Stephanie Crane was born at 29 weeks weighing in at two pounds and 15 ounces.
Her father, Dr. Stephen Crane, says she spent six weeks in the Neonatal Intensive Care Unit (NICU) at Saint Barnabas Medical Center back in 1995. At the time, there was no place for families to stay over.
“It was a very difficult time. My wife cried herself to sleep every night. I was a working obstetrician and I spent a lot of hours with her because I was here and I’d be sitting in a chair next to her crib at 3 o’clock in the morning because I would have somebody in labor,” said Crane.
The new Cooperman Family Pavilion at Saint Barnabas Medical Center, a Robert Wood Johnson Barnabas health facility, also an underwriter of NJTV News, was unveiled Thursday night. It will allow parents to have the opportunity to stay with their child almost 24/7.
It was created so that families like the Crane’s can have a different experience.
“To be able to spend so much more time with her would have been great,” said Patti Crane, Stephen’s wife.
The facility “houses” 56 Neonatal Intensive Care Units, five times the old capacity, as well as 114 private rooms.
“There will be medical and surgical floors, our pre-admission testing will be done in here,” Dr. Crane said.
The $200 million project now makes it a majority private room hospital. Officials say they’re going from 20 percent private rooms to 85 percent. The Cooperman family, who the building is named after, kick-started construction with their $25 million donation.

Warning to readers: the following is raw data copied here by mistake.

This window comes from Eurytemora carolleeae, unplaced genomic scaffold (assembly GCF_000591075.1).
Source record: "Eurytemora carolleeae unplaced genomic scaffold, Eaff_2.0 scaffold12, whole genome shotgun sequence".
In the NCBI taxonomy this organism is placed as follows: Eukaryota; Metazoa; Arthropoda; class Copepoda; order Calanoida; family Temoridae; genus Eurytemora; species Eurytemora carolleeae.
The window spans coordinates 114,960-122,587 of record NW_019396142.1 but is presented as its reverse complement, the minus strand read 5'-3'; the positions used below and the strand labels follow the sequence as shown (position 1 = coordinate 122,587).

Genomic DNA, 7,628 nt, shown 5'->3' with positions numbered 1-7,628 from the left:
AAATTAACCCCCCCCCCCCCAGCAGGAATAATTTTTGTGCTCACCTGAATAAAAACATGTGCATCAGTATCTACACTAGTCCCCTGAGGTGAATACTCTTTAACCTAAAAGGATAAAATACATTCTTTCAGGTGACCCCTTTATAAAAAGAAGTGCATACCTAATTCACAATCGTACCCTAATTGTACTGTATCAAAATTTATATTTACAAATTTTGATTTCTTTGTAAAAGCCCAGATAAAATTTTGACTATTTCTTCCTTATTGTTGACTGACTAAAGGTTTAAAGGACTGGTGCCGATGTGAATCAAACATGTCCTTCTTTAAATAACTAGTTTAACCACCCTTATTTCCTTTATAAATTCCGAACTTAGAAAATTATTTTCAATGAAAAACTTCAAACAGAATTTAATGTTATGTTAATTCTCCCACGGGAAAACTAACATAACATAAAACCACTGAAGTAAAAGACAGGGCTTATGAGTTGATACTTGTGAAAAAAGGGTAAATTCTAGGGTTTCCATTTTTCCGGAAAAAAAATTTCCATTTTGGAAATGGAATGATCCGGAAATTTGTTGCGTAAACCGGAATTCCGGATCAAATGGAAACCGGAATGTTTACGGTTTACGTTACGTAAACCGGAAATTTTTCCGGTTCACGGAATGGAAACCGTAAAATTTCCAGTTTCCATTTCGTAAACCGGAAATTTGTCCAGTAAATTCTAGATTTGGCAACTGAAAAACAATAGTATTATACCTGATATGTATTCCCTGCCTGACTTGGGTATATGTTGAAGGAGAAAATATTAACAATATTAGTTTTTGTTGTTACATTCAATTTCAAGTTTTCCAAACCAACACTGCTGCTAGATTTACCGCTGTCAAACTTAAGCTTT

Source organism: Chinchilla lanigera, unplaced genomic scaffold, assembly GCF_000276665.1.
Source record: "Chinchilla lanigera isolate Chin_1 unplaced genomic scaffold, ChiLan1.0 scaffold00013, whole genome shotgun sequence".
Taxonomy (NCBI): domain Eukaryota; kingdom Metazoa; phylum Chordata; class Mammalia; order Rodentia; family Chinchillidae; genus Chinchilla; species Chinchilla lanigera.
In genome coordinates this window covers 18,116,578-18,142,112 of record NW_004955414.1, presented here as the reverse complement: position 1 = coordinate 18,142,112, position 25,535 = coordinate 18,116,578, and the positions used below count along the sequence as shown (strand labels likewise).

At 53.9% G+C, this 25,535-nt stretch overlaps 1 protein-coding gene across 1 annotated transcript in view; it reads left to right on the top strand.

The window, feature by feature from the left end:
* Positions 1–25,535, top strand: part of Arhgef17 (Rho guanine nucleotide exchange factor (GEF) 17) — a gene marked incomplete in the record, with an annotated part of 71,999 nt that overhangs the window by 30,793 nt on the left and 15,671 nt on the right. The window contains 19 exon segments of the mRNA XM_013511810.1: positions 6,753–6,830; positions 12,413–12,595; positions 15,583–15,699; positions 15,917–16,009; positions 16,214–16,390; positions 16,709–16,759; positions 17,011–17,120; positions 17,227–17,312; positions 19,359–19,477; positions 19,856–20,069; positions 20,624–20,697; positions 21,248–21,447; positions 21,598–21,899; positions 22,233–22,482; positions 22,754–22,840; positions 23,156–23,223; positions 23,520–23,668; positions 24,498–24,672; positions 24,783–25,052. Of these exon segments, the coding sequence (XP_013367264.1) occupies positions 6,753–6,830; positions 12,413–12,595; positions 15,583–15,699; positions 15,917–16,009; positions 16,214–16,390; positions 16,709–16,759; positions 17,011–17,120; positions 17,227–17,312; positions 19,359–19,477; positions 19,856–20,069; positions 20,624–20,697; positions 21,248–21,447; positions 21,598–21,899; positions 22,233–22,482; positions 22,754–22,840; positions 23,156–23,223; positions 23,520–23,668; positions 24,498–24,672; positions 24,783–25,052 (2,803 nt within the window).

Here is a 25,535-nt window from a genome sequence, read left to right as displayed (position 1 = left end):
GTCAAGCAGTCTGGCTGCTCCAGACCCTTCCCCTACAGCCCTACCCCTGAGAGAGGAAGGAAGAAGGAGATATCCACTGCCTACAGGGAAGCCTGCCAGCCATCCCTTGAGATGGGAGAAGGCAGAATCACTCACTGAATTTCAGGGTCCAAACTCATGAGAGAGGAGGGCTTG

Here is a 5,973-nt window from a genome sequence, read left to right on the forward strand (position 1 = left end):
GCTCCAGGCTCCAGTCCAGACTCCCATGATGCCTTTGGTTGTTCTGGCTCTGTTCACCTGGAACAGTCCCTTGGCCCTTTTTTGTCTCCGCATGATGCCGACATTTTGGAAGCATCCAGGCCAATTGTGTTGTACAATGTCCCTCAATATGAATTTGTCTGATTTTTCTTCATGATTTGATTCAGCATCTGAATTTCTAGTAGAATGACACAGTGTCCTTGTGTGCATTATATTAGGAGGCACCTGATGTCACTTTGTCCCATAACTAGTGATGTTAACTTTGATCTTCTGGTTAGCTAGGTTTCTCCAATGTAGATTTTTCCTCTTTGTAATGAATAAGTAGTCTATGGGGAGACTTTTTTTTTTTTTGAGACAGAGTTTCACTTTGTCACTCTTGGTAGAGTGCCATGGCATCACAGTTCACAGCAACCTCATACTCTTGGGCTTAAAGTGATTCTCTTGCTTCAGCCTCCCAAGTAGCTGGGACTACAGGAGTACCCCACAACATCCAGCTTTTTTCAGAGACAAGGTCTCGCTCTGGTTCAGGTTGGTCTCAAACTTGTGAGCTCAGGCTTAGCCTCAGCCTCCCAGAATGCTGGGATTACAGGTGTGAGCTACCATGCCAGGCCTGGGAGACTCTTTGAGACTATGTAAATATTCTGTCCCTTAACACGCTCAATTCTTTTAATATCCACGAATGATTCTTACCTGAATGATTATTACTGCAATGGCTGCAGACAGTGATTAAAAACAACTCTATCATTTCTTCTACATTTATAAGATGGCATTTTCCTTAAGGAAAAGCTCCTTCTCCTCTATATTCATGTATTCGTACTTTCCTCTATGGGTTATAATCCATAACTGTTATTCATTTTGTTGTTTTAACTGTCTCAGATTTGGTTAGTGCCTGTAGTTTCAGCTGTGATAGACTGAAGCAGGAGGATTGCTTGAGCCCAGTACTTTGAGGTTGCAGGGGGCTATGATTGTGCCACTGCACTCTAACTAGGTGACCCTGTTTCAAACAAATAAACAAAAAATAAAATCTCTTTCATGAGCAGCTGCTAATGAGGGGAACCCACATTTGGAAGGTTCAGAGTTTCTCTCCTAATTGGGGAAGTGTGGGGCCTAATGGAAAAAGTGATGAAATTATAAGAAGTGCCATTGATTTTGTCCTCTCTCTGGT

“I feel blessed because I really have lived the American dream. I’m the son of a plumber, who practiced his trade in the South Bronx, came to America when he was 13. I’m the first generation American born in my family, as well as the first to get a college degree. Toby and I feel it is our moral imperative to give others the opportunity to pursue the American dream by sharing our financial success,” said Leon Cooperman.
Chief Nursing Officer Jennifer O’Neill gave NJTV News a tour inside the new facility.
“We have flooring that is specialized in noise reduction. You see I have heels on and you can’t hear me walk because what we want to do is minimize the stimulation to the neonate. What we found through research is noise, touch, when they’re micro-preemies can increase risk of bleed to the brain so the noise is important,” said O’Neill.
The rooms on the various floors also feature new technology and stations.
“They’re outside every other room,” she continued.
Now, she says the nurse can sit and have eyes on both patients at all times. During the NJTV News tour, our crew spotted the Crane family. Stephanie indicated she is now pre-med and wants to be a doctor.
“I have this tiny little hat, it fits in the palm of my hand and I still have it. I think it’s in my room somewhere,” said Stephanie. “Medicine has come a long way since then, but back then that was still amazing for me to be born and healthy and here today.”
“She put me through a lot, back then and to this day, but it was all worth it. She’s a great kid and she has such good care here,” said Patti.
Now the mother and daughter are able to share a drink, smile at the camera and together explore a place that will create more moments like this one.